by Stephen Bruce | BLR
Recruiting today has gotten complex. People want to apply online or use their phones. And services abound to help you with the process. A good place to start is to ask what applicants are looking for and what they are seeing when the check out your company.
What You Say About Yourself
First, check out what you are saying about yourself. General company website. Does it make the company attractive? Would a candidate say, I’d be proud to work there? Recruiting website. Does it give an attractive picture of what it is like to work at your company? (This is often done by video tours and videos of workers.) Is it easy to navigate? Easy to apply? Social media. Is your organization active on social media?
What Others Say About You
Look at social media again—what is being said about your organization? And check out websites that collect comments from workers and former workers. Sometimes these sites are “trash” sites. Still, it is interesting to know what is being said. If candidates are going to be reading these comments, you want to be ready to offer your version of the story.
For example, maybe the comments say that your workplace is an “evil sweatshop.” You might be ready to say, “It’s true that we work hard here; we have a highly motivated team of achievers that is working on exciting, cutting-edge development. But we also play hard, and we reward our workers very well and you set your own hours and take time off whenever you want. If you’re looking for a workplace where the work is repetitive, slow, and deliberate, we’re probably not the place for you.”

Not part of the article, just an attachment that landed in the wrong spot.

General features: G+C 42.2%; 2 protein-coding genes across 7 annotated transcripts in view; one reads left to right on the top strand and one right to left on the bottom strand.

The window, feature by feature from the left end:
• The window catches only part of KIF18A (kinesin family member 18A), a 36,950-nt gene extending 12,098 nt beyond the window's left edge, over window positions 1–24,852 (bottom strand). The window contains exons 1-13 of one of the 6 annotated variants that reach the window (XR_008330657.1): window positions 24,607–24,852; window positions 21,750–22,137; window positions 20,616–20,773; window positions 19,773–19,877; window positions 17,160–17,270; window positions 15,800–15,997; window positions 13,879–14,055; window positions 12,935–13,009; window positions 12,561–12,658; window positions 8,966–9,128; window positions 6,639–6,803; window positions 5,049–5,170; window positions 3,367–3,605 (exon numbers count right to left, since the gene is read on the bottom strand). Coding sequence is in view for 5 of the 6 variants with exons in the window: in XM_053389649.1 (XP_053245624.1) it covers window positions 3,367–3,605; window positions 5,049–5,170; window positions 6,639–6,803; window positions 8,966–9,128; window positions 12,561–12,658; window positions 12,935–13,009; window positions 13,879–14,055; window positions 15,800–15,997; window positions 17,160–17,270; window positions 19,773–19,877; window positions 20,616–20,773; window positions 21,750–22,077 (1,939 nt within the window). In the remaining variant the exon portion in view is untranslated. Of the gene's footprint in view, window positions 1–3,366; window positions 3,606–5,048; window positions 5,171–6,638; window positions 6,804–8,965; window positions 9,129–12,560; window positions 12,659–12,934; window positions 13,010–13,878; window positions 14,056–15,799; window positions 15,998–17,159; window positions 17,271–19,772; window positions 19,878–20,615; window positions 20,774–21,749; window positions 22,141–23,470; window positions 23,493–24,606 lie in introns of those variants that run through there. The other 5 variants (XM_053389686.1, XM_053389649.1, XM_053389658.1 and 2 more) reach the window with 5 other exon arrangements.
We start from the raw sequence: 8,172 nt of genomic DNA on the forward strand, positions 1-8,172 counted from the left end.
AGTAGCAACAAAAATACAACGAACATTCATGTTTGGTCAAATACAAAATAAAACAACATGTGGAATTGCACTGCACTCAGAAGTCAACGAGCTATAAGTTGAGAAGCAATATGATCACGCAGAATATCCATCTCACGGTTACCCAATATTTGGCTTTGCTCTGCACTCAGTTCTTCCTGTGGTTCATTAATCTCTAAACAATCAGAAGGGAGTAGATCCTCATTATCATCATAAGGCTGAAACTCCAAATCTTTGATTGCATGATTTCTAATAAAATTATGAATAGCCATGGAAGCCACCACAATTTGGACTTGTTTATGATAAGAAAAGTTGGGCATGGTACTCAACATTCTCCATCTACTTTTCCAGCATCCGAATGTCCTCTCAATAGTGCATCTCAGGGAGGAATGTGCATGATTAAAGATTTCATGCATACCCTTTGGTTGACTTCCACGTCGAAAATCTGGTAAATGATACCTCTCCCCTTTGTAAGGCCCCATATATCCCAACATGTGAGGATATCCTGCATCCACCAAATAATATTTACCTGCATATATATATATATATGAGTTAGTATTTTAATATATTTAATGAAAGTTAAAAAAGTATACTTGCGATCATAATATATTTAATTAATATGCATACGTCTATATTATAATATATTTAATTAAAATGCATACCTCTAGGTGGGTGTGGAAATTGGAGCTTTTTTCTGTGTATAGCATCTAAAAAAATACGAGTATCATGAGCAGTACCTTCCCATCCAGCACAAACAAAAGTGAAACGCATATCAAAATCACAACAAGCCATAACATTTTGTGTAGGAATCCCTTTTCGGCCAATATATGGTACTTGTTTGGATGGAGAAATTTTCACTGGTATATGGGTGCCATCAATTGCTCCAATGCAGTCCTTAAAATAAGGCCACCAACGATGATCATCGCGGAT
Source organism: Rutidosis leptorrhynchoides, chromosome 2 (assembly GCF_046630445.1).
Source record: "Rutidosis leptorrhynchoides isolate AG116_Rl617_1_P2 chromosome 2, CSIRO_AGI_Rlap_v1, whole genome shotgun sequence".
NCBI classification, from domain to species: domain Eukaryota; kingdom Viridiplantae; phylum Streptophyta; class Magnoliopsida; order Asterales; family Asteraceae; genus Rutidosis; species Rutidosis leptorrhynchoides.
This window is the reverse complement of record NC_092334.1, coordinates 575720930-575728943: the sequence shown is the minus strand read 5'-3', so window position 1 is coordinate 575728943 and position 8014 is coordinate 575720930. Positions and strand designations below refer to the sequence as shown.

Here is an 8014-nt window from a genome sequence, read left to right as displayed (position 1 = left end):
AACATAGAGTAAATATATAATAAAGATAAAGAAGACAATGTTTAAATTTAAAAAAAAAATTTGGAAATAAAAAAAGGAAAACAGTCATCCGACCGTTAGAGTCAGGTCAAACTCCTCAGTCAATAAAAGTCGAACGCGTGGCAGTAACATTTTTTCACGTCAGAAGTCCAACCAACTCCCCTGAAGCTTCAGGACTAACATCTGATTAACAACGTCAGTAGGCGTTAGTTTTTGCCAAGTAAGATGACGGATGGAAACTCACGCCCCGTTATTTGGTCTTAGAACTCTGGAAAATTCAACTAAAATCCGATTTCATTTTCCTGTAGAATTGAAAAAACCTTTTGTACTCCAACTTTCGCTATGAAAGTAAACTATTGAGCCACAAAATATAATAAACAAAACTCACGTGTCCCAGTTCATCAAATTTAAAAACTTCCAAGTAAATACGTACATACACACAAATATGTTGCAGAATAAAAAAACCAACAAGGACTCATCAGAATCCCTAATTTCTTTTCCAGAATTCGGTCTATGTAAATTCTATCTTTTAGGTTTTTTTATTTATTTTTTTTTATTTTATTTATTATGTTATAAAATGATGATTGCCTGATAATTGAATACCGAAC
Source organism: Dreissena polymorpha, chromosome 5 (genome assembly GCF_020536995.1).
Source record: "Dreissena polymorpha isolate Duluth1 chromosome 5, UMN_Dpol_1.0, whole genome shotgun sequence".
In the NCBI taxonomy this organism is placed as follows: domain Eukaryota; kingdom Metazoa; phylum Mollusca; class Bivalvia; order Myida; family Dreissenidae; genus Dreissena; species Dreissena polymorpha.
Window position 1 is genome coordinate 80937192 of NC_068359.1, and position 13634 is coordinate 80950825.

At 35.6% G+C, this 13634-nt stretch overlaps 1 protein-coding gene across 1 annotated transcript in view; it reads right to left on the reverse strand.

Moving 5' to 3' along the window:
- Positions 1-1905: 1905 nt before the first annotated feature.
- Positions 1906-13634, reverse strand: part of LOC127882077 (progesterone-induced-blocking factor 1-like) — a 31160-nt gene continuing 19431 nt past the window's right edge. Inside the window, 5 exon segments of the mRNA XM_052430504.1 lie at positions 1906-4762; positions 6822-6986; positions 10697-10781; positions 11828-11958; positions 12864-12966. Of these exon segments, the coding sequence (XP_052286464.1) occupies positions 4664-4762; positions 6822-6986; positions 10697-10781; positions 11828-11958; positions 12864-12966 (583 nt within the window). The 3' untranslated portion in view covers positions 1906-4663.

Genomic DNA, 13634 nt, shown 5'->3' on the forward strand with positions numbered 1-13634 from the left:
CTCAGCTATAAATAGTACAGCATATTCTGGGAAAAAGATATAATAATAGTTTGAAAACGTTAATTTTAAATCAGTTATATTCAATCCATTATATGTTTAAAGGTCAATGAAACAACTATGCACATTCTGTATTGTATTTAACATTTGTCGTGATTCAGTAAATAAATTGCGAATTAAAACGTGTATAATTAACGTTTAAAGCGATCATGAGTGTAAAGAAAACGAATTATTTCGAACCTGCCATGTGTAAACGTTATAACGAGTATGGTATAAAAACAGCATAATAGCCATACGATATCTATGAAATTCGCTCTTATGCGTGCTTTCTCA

What Are Candidates Looking For?
First of all, recognize that they will look. Surveys suggest that many jobseekers are researching potential employers by visiting their websites. So, as mentioned, make sure your site is well-designed and friendly.
You know your audience, I hope, and what they are looking for in a company and in a job, and you know what you offer. Find a way to marry those two things.
And then there’s the issue of applying online. Today’s applicant wants it to be easy, and reports suggest that many will give up if the site is too confusing or doesn’t work the way they want it to.
Visit your site. Try to apply. Try it from your home computer, your tablet, and your phone. The exercise could be revealing.
Apply-by-phone is in the news these days, with some calling it a “must-have” feature. One advantage is that many people who don’t have easy access to a computer do have access to the Internet on their phones. But most phone applications systems are clumsy and difficult. Further, it’s often hard to upload a résumé from a phone. This is an issue you will have to face if you think you’re losing good applicants over it.
There are many recruiting avenues for you to use and most experts recommend trying several—you’ll soon see which ones work for you. And, as an aside, from a legal standpoint, you want to use several avenues to avoid charges of discrimination.
But there are still certain basics that need to be in place no matter what system you use to attract and evaluate candidates.